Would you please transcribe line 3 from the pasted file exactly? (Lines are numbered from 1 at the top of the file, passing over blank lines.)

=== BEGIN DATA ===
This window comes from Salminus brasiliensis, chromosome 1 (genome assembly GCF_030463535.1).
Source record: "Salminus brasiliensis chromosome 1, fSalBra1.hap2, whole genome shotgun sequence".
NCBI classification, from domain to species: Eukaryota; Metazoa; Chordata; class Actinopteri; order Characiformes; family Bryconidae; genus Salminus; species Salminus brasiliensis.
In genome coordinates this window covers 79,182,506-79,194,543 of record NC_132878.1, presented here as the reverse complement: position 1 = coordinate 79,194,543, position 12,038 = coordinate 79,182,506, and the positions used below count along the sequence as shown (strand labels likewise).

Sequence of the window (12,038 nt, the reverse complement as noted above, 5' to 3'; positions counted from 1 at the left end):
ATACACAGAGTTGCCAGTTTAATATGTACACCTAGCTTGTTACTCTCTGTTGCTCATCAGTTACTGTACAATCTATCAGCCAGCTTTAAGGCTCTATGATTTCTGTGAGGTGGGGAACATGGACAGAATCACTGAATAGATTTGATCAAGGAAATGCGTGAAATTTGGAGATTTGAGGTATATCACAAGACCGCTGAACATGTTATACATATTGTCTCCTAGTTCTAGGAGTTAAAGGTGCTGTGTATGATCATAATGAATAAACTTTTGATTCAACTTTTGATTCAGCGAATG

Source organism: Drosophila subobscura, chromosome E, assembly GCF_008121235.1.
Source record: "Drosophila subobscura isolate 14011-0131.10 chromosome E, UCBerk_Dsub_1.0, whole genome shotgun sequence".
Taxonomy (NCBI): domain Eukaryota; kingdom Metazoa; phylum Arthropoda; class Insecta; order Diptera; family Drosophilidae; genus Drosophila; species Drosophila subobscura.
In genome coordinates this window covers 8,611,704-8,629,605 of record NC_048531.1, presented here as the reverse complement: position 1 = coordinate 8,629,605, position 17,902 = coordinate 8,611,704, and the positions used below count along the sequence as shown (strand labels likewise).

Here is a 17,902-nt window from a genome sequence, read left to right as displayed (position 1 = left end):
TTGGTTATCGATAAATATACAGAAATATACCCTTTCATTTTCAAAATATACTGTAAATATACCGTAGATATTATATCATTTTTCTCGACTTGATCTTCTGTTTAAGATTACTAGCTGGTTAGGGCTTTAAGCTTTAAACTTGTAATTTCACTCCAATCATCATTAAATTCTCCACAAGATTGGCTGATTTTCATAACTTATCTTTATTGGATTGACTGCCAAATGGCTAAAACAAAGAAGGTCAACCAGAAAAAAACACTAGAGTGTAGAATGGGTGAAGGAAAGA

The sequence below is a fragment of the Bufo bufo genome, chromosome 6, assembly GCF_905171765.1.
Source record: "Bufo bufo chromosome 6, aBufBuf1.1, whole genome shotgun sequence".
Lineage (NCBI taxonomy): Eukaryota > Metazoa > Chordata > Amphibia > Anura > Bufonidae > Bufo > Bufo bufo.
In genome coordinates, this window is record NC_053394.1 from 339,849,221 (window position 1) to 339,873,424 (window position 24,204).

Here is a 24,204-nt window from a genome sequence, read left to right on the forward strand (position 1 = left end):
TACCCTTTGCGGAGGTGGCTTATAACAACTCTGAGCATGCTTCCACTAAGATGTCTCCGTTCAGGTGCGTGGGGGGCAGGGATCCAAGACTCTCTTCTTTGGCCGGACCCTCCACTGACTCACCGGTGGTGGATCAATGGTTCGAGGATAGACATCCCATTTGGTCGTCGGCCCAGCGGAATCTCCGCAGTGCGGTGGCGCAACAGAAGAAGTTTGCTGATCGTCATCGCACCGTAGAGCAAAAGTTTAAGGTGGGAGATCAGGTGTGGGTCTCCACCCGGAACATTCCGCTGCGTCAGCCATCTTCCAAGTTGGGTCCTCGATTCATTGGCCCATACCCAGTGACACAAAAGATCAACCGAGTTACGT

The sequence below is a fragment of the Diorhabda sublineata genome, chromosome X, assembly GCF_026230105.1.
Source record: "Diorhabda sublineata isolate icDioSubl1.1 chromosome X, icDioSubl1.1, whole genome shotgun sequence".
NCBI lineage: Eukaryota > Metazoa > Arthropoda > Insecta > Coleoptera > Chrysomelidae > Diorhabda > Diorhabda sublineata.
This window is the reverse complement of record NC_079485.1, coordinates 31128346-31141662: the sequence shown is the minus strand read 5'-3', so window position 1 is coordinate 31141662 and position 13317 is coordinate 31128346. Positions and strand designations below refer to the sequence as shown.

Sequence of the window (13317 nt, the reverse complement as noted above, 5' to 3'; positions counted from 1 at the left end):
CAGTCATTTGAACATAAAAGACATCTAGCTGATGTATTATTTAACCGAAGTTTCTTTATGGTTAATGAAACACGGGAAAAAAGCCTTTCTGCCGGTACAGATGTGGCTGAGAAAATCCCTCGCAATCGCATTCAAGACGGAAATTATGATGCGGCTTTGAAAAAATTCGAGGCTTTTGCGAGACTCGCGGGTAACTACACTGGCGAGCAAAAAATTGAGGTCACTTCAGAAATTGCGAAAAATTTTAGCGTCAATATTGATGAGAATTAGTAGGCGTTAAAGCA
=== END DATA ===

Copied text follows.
NCBI classification, from domain to species: Eukaryota; Metazoa; Chordata; class Actinopteri; order Characiformes; family Bryconidae; genus Salminus; species Salminus brasiliensis.